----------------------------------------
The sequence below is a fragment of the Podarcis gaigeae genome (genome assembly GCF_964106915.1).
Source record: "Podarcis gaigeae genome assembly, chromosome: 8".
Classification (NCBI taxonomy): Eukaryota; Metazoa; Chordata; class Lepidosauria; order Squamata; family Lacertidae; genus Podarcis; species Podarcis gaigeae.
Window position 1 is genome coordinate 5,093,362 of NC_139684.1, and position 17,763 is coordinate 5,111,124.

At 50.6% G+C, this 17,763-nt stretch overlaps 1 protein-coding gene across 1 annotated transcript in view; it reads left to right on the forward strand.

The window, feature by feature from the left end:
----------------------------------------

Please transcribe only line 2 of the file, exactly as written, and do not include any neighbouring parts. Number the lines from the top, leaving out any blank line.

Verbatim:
Source record: "Podarcis gaigeae genome assembly, chromosome: 8".